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Understanding Storage I/O Under Load

Date: Feb 22, 20229:00AM PST (UTC-8) Storage

Join Us for a Complimentary Live Webinar
Sponsored by ScyllaDB

There’s a popular misconception about I/O that (modern) SSDs are easy to deal with; they work pretty much like RAM but use a “legacy” submit-complete API. And other than keeping in mind a disk’s possible peak performance and maybe maintaining priorities of different IO streams there’s not much to care about. This is not quite the case – SSDs do show non-linear behavior and understanding the disk’s real abilities is crucial when it comes to squeezing as much performance from it as possible.

Diskplorer is an open-source disk latency/bandwidth exploring toolset. By using Linux fio under the hood it runs a battery of measurements to discover performance characteristics for a specific hardware configuration, giving you an at-a-glance view of how server storage I/O will behave under load.

ScyllaDB CTO Avi Kivity will share an interesting approach to measuring disk behavior under load, give a walkthrough of Diskplorer and explain how it’s used.

With the elaborated model of a disk at hand, it becomes possible to build latency-oriented I/O scheduling that cherry-picks requests from the incoming queue keeping the disk load perfectly Balanced.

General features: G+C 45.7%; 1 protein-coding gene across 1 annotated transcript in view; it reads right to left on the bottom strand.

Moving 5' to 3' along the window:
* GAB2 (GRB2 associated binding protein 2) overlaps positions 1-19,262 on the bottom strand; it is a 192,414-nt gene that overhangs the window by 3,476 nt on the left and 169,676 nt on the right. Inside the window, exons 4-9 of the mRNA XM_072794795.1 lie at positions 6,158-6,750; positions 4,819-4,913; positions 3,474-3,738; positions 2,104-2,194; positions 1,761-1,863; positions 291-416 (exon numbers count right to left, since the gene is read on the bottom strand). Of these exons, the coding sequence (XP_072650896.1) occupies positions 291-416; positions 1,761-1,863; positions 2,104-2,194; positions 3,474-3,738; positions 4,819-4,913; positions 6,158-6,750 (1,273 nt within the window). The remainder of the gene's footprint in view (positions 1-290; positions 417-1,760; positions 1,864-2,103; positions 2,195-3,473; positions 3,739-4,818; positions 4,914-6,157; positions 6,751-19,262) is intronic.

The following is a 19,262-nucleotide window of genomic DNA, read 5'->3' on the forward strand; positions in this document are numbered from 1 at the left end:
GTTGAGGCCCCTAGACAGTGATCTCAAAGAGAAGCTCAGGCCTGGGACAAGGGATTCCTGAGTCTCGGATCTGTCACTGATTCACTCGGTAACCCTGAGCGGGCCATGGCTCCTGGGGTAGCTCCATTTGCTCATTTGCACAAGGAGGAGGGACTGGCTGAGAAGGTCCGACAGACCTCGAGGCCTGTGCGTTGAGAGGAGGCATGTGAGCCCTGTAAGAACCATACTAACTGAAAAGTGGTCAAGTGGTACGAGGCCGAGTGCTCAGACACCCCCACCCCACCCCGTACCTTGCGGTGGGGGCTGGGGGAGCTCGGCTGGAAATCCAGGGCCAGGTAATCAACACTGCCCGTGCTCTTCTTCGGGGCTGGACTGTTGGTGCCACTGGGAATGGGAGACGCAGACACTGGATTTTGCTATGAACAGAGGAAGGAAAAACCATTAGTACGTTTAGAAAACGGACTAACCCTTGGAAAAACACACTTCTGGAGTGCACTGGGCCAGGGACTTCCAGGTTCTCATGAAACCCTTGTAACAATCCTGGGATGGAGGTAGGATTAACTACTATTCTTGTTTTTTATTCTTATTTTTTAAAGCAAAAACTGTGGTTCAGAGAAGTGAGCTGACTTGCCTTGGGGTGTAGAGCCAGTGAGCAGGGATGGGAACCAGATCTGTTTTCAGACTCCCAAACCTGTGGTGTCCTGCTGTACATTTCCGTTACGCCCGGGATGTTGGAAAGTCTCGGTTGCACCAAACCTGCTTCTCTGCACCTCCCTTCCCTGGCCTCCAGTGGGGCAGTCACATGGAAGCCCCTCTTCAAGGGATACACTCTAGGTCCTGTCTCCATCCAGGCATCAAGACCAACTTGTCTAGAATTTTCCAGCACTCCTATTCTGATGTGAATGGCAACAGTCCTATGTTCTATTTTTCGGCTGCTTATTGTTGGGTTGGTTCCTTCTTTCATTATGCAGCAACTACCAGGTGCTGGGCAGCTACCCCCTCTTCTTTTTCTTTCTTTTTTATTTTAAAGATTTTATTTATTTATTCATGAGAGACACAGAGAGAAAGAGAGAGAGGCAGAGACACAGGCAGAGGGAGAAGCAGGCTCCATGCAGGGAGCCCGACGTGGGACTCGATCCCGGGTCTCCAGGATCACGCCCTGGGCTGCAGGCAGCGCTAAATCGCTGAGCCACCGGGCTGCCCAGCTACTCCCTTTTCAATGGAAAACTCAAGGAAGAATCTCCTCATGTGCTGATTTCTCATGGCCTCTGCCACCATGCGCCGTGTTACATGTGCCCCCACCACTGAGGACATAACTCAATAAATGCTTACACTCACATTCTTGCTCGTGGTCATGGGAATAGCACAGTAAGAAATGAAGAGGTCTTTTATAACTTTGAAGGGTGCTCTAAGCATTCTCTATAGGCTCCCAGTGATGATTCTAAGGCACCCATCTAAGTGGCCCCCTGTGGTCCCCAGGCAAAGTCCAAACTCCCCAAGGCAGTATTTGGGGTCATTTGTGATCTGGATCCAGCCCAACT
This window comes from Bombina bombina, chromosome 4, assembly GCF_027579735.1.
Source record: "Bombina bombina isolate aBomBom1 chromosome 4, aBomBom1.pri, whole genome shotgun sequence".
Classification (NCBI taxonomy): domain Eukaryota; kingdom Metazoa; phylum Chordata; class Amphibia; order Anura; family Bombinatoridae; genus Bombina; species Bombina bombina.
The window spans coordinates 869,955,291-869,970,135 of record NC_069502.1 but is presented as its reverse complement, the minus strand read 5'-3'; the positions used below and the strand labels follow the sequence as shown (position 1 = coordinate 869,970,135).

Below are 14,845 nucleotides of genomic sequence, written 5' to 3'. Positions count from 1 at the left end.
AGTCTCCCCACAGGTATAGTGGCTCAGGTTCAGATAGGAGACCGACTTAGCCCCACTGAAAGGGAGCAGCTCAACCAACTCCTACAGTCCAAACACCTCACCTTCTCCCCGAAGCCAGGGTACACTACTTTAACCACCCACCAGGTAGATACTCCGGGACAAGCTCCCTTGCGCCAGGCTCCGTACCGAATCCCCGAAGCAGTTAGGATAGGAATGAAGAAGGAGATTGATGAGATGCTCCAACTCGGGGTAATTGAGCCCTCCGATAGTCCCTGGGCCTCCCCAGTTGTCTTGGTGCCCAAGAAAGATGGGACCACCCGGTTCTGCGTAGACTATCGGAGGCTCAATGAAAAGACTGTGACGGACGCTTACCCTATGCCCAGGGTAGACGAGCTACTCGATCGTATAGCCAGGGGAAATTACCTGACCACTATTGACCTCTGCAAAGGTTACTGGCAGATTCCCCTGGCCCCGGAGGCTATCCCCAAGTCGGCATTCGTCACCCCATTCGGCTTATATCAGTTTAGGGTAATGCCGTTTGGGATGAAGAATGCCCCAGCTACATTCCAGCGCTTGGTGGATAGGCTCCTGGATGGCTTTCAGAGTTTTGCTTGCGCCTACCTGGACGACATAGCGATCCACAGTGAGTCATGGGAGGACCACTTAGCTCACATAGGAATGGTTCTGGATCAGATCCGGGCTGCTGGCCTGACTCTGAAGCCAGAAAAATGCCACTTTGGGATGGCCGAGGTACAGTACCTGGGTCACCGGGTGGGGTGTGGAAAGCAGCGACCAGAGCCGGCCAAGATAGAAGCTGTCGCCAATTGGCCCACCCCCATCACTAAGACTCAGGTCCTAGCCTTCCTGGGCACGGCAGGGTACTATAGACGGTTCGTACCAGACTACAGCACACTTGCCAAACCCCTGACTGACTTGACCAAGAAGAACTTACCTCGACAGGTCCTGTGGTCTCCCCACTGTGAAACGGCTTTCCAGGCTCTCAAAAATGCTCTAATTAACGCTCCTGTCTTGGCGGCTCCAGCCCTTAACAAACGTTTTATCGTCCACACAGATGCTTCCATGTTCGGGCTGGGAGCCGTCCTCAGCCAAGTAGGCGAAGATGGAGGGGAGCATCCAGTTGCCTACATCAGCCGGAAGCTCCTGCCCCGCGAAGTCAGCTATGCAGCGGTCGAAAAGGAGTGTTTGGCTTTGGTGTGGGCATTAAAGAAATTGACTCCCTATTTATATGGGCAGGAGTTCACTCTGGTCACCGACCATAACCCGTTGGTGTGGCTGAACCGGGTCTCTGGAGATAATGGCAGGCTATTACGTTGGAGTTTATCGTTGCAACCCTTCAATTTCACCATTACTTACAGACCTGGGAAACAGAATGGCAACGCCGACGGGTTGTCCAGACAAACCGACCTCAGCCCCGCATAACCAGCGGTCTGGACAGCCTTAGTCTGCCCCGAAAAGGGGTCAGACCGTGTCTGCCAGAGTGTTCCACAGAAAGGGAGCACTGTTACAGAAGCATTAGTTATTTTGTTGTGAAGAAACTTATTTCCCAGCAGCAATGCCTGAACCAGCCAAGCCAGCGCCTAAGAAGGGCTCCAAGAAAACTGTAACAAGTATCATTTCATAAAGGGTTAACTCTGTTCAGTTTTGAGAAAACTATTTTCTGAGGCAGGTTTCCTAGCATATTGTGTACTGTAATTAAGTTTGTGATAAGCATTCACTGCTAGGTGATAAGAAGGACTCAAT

ScyllaDB engineer Pavel Emelyanov will also present the scheduling algorithm developed for the Seastar framework and share results achieved using it.

Speakers

Avi Kivity, CTO, ScyllaDB
Avi Kivity is known mostly for starting the Kernel-based Virtual Machine (KVM) project, the hypervisor underlying many production clouds. He worked for Qumranet and Red Hat as a KVM maintainer until December 2012. Avi is now CTO of ScyllaDB, bringing high throughput to the NoSQL world.

Pavel Emelyanov, Principal Engineer, ScyllaDB
Pavel “Xemul” Emelyanov is an ex-Linux kernel hacker whose past experience includes containerizing Linux and the foundation of the project called CRIU. Pavel joined the ScyllaDB core team at the end of 2019 (which probably explains some extra throughput brought to the NoSQL world since then).

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